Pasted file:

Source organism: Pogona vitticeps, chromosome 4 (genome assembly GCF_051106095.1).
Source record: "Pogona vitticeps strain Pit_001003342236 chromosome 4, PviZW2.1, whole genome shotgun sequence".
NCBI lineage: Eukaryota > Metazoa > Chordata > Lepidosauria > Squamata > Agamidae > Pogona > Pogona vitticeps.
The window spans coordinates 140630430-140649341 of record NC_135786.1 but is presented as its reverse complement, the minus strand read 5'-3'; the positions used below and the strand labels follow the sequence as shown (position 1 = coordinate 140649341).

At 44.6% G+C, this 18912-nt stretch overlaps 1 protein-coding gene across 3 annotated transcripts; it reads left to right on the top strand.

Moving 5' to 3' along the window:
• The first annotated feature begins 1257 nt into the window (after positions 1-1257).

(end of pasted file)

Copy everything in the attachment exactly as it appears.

Source organism: Pogona vitticeps, chromosome 4 (genome assembly GCF_051106095.1).
Source record: "Pogona vitticeps strain Pit_001003342236 chromosome 4, PviZW2.1, whole genome shotgun sequence".
NCBI lineage: Eukaryota > Metazoa > Chordata > Lepidosauria > Squamata > Agamidae > Pogona > Pogona vitticeps.
The window spans coordinates 140630430-140649341 of record NC_135786.1 but is presented as its reverse complement, the minus strand read 5'-3'; the positions used below and the strand labels follow the sequence as shown (position 1 = coordinate 140649341).

At 44.6% G+C, this 18912-nt stretch overlaps 1 protein-coding gene across 3 annotated transcripts; it reads left to right on the top strand.

Moving 5' to 3' along the window:
• The first annotated feature begins 1257 nt into the window (after positions 1-1257).